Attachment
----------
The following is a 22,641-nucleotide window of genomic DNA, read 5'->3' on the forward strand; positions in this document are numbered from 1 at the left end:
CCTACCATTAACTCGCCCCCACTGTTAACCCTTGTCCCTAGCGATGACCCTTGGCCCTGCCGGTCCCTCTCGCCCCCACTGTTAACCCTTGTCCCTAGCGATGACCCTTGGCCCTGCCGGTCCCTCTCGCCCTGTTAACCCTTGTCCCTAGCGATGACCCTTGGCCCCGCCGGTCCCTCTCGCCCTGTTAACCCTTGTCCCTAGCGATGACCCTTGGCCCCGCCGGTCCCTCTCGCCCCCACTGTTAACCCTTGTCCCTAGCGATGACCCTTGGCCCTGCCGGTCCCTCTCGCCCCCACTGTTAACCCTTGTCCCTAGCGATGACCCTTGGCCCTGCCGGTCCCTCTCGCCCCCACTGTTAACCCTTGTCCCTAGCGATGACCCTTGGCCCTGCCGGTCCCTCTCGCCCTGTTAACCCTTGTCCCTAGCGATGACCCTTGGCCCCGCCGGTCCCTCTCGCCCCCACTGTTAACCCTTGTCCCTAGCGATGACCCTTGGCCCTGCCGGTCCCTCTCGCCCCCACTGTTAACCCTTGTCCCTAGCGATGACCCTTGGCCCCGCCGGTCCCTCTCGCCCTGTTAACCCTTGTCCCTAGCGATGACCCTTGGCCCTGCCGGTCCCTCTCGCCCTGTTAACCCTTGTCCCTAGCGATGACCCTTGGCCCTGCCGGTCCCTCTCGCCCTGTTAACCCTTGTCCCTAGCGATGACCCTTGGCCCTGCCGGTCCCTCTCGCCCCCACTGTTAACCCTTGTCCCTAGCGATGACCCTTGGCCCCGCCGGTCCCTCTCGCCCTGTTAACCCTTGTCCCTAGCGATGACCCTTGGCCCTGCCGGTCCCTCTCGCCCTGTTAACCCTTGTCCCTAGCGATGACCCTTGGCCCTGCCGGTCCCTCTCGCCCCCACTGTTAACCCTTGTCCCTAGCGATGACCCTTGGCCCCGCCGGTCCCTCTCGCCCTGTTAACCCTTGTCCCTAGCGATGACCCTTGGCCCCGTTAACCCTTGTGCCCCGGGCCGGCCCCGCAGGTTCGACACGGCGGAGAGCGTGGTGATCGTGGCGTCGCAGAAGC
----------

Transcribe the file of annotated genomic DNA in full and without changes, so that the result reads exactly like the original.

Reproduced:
The following is a 22,641-nucleotide window of genomic DNA, read 5'->3' on the forward strand; positions in this document are numbered from 1 at the left end:
CCTACCATTAACTCGCCCCCACTGTTAACCCTTGTCCCTAGCGATGACCCTTGGCCCTGCCGGTCCCTCTCGCCCCCACTGTTAACCCTTGTCCCTAGCGATGACCCTTGGCCCTGCCGGTCCCTCTCGCCCTGTTAACCCTTGTCCCTAGCGATGACCCTTGGCCCCGCCGGTCCCTCTCGCCCTGTTAACCCTTGTCCCTAGCGATGACCCTTGGCCCCGCCGGTCCCTCTCGCCCCCACTGTTAACCCTTGTCCCTAGCGATGACCCTTGGCCCTGCCGGTCCCTCTCGCCCCCACTGTTAACCCTTGTCCCTAGCGATGACCCTTGGCCCTGCCGGTCCCTCTCGCCCCCACTGTTAACCCTTGTCCCTAGCGATGACCCTTGGCCCTGCCGGTCCCTCTCGCCCTGTTAACCCTTGTCCCTAGCGATGACCCTTGGCCCCGCCGGTCCCTCTCGCCCCCACTGTTAACCCTTGTCCCTAGCGATGACCCTTGGCCCTGCCGGTCCCTCTCGCCCCCACTGTTAACCCTTGTCCCTAGCGATGACCCTTGGCCCCGCCGGTCCCTCTCGCCCTGTTAACCCTTGTCCCTAGCGATGACCCTTGGCCCTGCCGGTCCCTCTCGCCCTGTTAACCCTTGTCCCTAGCGATGACCCTTGGCCCTGCCGGTCCCTCTCGCCCTGTTAACCCTTGTCCCTAGCGATGACCCTTGGCCCTGCCGGTCCCTCTCGCCCCCACTGTTAACCCTTGTCCCTAGCGATGACCCTTGGCCCCGCCGGTCCCTCTCGCCCTGTTAACCCTTGTCCCTAGCGATGACCCTTGGCCCTGCCGGTCCCTCTCGCCCTGTTAACCCTTGTCCCTAGCGATGACCCTTGGCCCTGCCGGTCCCTCTCGCCCCCACTGTTAACCCTTGTCCCTAGCGATGACCCTTGGCCCCGCCGGTCCCTCTCGCCCTGTTAACCCTTGTCCCTAGCGATGACCCTTGGCCCCGTTAACCCTTGTGCCCCGGGCCGGCCCCGCAGGTTCGACACGGCGGAGAGCGTGGTGATCGTGGCGTCGCAGAAGC